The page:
Today the White House's national physical (social) distancing guidelines—"15 days and 30 days to slow the spread"—expired, leaving the opening of states now in the hands of governors who are attempting to balance public health guidelines, the realities of testing, and mounting economic pressure to reopen communities.
The guidelines, which were not enforced by law, recommended against non-essential travel, shopping trips, and social visits. All social gatherings of more than 10 people were also discouraged.
Over the last 6 weeks of the federal social distancing campaign, more than 30 million Americans have filed for unemployment benefits, after another 3.8 million Americans filed for benefits last week.
The president, who originally wanted the country open by Easter Sunday (Apr 12), said yesterday he planned to start traveling again and wanted to return to campaign rallies.
"We're gonna start to move around, and hopefully in the not too distant future, we'll have some massive rallies and people will be sitting next to each other," Trump said yesterday, according to ABC News.
LA says testing available for all
Today Los Angeles Mayor Eric Garcetti announced every resident of that city, whether symptomatic or asymptomatic, will be able to receive a free COVID-19 test. Los Angeles has about half of California's total number of 46,500 cases.
According to the tracker maintained by the New York Times, the US now has 1,057,800 COVID-19 cases, and 61,700 deaths.
California trails New York, New Jersey, Massachusetts, and Illinois in states with the highest case counts.
Governors across the country have warned that case counts will continue to rise as testing is scaled up to demand. Yesterday the National Institutes of Health (NIH) announced a new initiative, the Rapid Acceleration of Diagnostics (RADx), which is a $1.5 billion investment from federal stimulus funding into new testing ideas.
"We need all innovators, from the basement to the boardroom, to come together to advance diagnostic technologies, no matter where they are in development," said NIH Director Francis Collins, MD, PhD, in a press release. "Now is the time for that unmatched American ingenuity to bring the best and most innovative technologies forward to make testing for COVID-19 widely available."
Florida set to reopen as nursing homes remain hotbeds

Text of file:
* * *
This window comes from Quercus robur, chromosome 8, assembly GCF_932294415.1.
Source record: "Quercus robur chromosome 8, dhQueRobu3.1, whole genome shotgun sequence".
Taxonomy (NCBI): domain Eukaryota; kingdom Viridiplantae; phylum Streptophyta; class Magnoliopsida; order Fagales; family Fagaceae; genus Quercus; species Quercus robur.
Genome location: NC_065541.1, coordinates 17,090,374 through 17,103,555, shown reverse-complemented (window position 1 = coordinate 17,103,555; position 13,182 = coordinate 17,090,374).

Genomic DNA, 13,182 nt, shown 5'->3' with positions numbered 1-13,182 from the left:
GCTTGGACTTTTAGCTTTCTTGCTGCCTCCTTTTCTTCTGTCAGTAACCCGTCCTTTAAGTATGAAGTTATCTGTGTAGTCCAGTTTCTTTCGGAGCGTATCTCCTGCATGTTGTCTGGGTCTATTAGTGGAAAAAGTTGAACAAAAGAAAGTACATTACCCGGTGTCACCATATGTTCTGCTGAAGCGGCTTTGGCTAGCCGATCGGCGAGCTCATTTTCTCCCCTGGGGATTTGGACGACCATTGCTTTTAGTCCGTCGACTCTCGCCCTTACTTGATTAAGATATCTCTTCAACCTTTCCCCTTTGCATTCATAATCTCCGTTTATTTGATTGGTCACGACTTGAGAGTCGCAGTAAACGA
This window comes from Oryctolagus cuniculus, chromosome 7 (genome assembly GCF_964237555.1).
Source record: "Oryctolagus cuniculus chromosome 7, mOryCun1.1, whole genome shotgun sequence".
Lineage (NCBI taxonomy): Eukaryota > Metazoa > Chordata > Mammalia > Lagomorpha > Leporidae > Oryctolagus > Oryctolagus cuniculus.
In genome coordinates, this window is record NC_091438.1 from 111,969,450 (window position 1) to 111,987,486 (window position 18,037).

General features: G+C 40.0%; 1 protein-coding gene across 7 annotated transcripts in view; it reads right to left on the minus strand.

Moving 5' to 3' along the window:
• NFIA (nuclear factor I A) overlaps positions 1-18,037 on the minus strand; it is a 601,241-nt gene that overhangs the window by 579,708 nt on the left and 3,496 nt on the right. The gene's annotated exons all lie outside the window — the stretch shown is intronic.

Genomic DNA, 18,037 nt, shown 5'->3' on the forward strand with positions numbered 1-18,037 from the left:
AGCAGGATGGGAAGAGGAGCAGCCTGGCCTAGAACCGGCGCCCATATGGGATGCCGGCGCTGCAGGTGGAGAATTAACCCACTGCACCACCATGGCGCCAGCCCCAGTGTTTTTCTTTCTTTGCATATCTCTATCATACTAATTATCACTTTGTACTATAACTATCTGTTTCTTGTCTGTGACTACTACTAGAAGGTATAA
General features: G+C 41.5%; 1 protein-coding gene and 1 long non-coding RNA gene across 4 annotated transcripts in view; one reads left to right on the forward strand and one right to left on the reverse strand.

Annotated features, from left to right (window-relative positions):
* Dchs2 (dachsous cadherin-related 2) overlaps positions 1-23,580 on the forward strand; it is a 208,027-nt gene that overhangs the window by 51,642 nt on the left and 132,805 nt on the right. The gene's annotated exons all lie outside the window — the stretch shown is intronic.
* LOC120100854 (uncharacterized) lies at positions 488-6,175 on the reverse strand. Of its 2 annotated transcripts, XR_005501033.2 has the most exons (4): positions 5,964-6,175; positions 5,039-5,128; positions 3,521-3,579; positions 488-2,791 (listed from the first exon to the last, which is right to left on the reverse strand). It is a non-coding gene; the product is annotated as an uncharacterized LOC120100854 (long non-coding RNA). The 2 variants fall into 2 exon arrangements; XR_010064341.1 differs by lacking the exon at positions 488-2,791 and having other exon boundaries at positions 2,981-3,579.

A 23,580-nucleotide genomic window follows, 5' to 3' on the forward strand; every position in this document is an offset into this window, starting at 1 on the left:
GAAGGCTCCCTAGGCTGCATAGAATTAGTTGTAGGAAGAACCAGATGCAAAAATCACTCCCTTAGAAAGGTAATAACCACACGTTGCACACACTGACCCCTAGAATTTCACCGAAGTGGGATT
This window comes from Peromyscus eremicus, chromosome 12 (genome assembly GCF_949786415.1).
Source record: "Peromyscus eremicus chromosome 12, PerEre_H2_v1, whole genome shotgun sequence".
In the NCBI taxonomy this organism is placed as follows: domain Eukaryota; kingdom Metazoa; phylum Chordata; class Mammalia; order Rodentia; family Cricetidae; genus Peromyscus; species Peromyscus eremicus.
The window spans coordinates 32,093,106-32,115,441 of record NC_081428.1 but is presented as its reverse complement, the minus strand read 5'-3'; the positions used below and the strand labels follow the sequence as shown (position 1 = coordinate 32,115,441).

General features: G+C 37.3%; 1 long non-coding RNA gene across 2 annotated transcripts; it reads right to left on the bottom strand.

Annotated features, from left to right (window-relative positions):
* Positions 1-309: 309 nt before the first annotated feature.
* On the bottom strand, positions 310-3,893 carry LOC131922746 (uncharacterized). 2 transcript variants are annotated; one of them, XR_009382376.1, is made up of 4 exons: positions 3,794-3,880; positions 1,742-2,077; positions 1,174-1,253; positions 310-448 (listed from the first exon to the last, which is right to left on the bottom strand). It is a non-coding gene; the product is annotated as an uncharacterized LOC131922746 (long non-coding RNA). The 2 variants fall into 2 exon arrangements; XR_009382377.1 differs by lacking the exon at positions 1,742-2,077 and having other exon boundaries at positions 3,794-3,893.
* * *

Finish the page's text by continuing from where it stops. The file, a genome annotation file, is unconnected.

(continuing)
Several states have announced reopening that coincide with the lifting of federal guidelines. Florida Governor Ron DeSantis announced today his state will allow restaurants and most retailers to resume business on Monday, May 4, at 25% capacity, and that elective surgeries can begin again.
Schools, bars, and movie theaters will remain closed for the time being. According to Bloomberg News, DeSantis said the first phase of reopening would exclude the counties of Miami-Dade, Broward, and Palm Beach, which are three of the most populous and account for 59% of the state's COVID-19 cases.
DeSantis also said that new, strict restrictions concerning Florida's nursing homes have helped curbed the spread of the virus in that state.
A new report in the Washington Post shows that the number of COIVD-19 cases in nursing homes has soared in the last week, and that 1 in 6 facilities nationwide have a confirmed case among staff or residents.
While not all states have made nursing home data public, the Washington Post found that in five states —Maryland, Massachusetts, Connecticut, Georgia and New Jersey — the virus has struck the majority of nursing homes. In New Jersey, 80% of the state's nursing homes have infections.
Last week, the Centers for Medicare and Medicaid Services mandated all nursing homes report cases of COVID-19 to families, patients, and the federal government.
White House launches Operation Warp Speed
Yesterday the White House announced a new Manhattan-style project that aims to have 300 million doses of vaccine available by January. If completed, it will be a record-breaking timeline for US vaccine development, and the fastest vaccine timeline since the creation of a mumps vaccine in 4 years in the 1950s.
The announcement came a day before leaders in the US intelligence community announced they did not have evidence the novel coronavirus was a manmade weapon.
"The Intelligence Community [IC] also concurs with the wide scientific consensus that the COVID-19 virus was not manmade or genetically modified," the leaders said in a statement released today from the Office of the Director of National Intelligence. "The IC will continue to rigorously examine emerging information and intelligence to determine whether the outbreak began through contact with infected animals or if it was the result of an accident at a laboratory in Wuhan."
In recent days, President Trump has signaled he believes China may have intentionally unleashed the virus.